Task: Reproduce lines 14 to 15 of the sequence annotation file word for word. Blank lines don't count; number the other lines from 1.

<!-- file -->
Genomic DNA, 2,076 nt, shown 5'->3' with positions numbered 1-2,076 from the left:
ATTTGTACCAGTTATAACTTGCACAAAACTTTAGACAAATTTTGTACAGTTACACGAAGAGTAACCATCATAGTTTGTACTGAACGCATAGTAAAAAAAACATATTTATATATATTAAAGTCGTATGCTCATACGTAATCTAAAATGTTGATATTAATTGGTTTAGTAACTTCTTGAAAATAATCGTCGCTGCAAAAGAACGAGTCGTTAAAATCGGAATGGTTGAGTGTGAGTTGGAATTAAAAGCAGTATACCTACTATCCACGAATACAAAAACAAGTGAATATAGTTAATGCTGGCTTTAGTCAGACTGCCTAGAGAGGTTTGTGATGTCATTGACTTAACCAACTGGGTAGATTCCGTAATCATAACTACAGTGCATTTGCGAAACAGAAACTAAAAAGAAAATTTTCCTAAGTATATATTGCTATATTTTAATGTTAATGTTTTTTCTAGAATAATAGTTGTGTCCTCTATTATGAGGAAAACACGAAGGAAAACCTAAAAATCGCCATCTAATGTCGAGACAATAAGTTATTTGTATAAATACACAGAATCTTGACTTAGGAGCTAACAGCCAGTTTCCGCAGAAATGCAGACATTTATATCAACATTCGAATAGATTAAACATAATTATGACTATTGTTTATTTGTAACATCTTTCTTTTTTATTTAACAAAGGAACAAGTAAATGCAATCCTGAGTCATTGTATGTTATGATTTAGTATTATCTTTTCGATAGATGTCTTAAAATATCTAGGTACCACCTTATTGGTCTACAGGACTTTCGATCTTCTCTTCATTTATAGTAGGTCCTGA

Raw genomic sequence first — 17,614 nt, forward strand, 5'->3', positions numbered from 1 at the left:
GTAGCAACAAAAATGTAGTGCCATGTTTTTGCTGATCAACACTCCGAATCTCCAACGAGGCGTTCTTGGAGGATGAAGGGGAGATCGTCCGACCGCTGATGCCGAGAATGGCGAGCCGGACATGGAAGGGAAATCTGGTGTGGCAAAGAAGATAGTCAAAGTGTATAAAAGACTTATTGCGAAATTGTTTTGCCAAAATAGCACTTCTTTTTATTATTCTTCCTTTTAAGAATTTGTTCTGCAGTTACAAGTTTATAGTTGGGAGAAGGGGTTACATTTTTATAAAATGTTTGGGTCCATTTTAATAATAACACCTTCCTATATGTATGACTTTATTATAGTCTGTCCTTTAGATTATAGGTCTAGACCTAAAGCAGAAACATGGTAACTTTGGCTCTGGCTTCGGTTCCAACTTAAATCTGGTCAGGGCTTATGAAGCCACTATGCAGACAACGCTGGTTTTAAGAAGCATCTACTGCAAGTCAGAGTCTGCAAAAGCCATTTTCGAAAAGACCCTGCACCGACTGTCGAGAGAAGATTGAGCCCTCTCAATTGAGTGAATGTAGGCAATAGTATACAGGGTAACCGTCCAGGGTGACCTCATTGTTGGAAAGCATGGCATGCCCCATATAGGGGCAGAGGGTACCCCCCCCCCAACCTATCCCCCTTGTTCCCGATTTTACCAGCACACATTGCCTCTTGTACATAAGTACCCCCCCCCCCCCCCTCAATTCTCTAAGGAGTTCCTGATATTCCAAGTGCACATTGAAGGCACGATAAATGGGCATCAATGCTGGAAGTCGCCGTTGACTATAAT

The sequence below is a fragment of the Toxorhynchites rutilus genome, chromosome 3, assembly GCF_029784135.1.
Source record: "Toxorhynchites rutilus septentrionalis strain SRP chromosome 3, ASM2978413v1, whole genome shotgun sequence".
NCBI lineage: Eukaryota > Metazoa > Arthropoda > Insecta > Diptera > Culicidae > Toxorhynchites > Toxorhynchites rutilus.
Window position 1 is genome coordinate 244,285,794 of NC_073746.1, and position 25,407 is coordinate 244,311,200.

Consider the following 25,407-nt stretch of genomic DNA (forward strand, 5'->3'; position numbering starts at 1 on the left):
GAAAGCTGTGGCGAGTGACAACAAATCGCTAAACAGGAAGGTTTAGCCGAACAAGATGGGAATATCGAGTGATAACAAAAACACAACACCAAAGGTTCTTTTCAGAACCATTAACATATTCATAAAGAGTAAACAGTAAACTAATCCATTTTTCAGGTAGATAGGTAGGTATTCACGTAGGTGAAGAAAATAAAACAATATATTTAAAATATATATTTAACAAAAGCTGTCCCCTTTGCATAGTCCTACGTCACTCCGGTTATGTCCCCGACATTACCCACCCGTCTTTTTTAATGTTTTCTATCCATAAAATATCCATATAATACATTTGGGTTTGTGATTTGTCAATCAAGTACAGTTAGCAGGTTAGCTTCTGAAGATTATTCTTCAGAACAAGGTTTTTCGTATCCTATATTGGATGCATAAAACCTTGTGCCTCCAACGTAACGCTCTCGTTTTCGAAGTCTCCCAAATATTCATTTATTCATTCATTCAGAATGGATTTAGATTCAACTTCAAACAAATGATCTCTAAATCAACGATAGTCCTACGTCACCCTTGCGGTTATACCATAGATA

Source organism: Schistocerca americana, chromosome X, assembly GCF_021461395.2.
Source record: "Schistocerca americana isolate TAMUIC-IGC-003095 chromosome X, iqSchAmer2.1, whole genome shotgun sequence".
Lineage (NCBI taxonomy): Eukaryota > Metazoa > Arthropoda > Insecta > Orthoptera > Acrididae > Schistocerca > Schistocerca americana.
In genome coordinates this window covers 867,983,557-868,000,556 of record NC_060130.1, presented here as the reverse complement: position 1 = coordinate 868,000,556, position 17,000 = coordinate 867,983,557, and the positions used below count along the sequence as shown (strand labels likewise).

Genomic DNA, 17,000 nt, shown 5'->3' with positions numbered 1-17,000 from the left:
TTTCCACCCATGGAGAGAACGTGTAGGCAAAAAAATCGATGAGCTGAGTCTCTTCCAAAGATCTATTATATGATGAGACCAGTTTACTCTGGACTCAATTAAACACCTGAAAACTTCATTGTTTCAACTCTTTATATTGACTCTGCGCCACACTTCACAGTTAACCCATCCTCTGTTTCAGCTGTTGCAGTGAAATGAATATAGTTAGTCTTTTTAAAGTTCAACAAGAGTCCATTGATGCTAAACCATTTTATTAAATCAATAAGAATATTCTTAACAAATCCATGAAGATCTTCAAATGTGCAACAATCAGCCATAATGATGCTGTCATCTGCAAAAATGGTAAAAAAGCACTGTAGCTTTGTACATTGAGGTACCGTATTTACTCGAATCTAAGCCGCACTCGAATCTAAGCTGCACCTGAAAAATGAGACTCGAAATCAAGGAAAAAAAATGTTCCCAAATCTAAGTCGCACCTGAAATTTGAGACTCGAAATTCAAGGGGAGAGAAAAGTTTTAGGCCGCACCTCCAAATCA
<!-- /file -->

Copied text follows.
In genome coordinates this window covers 867,983,557-868,000,556 of record NC_060130.1, presented here as the reverse complement: position 1 = coordinate 868,000,556, position 17,000 = coordinate 867,983,557, and the positions used below count along the sequence as shown (strand labels likewise).

Genomic DNA, 17,000 nt, shown 5'->3' with positions numbered 1-17,000 from the left: